Most of us at some point in our life, have felt unmotivated to go to work, don’t want to spend time with our loved ones, and/or struggled to get out of bed to face the day. But if this is your reality on an on-going basis, and each day is a struggle - you could be suffering from depression. While for many this ends up with a doctor’s visit and a prescription for antidepressants, new research shows that for women, it could be the pill causing the problem.
Women Are At Greater Risk Of Depression When Taking The Pill
In a new study, one million Danish women between the ages of 15 and 34 were tracked for a total of 13 years - one of the biggest studies of it kind!
Researchers found that women taking the combined oral contraceptive (estrogen and progestin/ or oestrogen and progesterone for Australia) were 23% more likely to be diagnosed with depression. If you’re taking the progestin-only pill, your risk increases to 34% likelihood of being depressed! Tweet - Researchers found that women taking the pill were 23% more likely to be diagnosed with depression.
Teenagers are even more susceptible, with an 80% increased risk of depression when taking the combined pill, and two-fold that risk with the progestin-only pill.
What About Other Alternatives?
Unfortunately, other hormone-based methods such as the Intrauterine System/coil, patch and the ring increased depression rates even higher than either of the oral contraceptives.
Mood changes are one of the top reasons many women discontinue using the pill within the first year! Yet only now are we finally seeing some clarity and evidence to confirm what so many women experience.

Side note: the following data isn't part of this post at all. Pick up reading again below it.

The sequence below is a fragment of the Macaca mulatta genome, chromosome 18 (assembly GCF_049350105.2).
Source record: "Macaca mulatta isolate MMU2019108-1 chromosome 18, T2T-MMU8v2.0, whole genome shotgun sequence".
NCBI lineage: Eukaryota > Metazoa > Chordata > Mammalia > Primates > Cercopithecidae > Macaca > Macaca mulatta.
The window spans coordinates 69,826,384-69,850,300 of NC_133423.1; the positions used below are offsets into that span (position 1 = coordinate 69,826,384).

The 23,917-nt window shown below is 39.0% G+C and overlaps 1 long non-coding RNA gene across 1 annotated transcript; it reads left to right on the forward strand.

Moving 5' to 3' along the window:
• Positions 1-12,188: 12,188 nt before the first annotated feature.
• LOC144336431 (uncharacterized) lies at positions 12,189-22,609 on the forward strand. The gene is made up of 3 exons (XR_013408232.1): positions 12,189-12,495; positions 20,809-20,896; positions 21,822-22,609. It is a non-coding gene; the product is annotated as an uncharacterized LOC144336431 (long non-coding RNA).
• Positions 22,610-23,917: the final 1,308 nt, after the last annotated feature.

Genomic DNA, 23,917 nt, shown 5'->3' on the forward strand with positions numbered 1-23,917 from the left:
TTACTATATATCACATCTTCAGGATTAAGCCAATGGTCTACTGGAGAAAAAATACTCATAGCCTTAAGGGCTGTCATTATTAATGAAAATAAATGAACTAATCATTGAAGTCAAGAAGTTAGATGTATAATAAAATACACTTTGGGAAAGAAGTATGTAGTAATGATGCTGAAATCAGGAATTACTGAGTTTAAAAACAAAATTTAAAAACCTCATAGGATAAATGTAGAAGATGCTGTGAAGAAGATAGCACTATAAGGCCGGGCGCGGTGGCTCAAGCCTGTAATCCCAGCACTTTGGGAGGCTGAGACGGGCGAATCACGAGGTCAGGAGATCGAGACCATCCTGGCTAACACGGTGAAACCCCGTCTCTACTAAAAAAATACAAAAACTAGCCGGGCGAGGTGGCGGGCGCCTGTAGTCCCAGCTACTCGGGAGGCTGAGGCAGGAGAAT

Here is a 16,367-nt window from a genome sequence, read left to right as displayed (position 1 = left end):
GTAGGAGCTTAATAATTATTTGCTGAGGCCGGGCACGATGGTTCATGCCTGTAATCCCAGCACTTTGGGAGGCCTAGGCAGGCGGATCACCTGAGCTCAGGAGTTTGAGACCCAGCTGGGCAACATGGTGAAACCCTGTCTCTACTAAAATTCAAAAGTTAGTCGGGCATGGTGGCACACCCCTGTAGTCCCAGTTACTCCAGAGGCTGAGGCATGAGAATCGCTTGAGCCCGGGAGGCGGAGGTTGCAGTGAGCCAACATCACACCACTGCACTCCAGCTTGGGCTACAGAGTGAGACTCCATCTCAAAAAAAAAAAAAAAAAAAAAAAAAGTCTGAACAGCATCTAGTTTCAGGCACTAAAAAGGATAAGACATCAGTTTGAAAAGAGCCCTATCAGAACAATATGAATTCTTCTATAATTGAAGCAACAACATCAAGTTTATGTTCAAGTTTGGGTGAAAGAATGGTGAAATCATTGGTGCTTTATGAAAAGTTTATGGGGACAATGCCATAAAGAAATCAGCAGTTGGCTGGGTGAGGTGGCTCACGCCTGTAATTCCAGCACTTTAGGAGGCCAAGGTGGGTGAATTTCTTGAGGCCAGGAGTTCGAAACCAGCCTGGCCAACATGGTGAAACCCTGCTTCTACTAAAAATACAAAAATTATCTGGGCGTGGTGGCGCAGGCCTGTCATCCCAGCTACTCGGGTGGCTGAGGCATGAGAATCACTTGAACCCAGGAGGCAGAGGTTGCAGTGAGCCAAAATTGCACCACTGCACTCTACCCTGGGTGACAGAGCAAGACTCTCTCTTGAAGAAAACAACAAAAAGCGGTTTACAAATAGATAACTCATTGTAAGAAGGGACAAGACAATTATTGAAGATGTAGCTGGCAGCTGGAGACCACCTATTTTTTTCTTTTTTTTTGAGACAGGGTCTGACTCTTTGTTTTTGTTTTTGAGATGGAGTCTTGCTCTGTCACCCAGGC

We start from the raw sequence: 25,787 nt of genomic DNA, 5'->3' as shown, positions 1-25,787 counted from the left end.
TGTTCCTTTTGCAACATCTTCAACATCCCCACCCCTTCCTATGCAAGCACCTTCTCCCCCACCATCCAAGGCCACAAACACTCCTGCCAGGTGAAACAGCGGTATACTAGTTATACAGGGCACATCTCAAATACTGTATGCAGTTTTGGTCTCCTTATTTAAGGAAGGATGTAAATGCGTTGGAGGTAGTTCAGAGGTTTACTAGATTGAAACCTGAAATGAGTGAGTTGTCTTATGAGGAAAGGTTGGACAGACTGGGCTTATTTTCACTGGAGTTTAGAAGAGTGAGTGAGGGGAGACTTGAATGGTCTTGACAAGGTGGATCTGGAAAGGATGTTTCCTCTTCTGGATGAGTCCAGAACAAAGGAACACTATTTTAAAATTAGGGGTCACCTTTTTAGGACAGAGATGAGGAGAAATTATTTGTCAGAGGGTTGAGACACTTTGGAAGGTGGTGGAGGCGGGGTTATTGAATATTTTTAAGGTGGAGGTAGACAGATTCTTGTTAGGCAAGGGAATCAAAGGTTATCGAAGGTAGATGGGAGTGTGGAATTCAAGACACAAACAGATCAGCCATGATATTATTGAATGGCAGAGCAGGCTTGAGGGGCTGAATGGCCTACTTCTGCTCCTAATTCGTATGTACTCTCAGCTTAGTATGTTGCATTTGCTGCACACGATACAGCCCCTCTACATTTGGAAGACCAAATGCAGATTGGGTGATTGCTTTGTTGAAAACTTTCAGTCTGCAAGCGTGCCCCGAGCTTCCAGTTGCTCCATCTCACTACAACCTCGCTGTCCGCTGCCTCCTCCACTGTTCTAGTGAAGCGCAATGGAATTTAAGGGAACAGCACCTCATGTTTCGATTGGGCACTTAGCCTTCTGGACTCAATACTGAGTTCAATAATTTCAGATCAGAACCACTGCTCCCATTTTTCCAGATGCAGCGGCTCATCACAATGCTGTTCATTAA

What About The Other Risks?
One of the study’s authors, Øjvind Lidegaard, professor of obstetrics and gynaecology, also highlighted the risk of blood clots, especially with newer “improved” contraceptives such as the ring and patch.
Not to mention the most common potential side effects including:
- Weight gain
- Missed periods or spotting
- Decreased libido
- Problems with wearing contact lenses
- Breast tenderness
While many women have no side effects or are taking the pill as a way to manage Polycystic Ovarian Syndrome (PCOS), acne, heavy or painful periods, endometriosis and other conditions, this new study highlights the importance of really being aware of what you’re putting into your body and the unexpected effects it may be having on you.
If you feel that you could be at risk of depression, whether you’re taking the pill or not, we urge you to seek assistance from a trusted health practitioner first and foremost. For other natural ways you can manage depression, explore our articles here and here.
If you know of someone who could be depressed, please share this article with them. It could change their lives forever.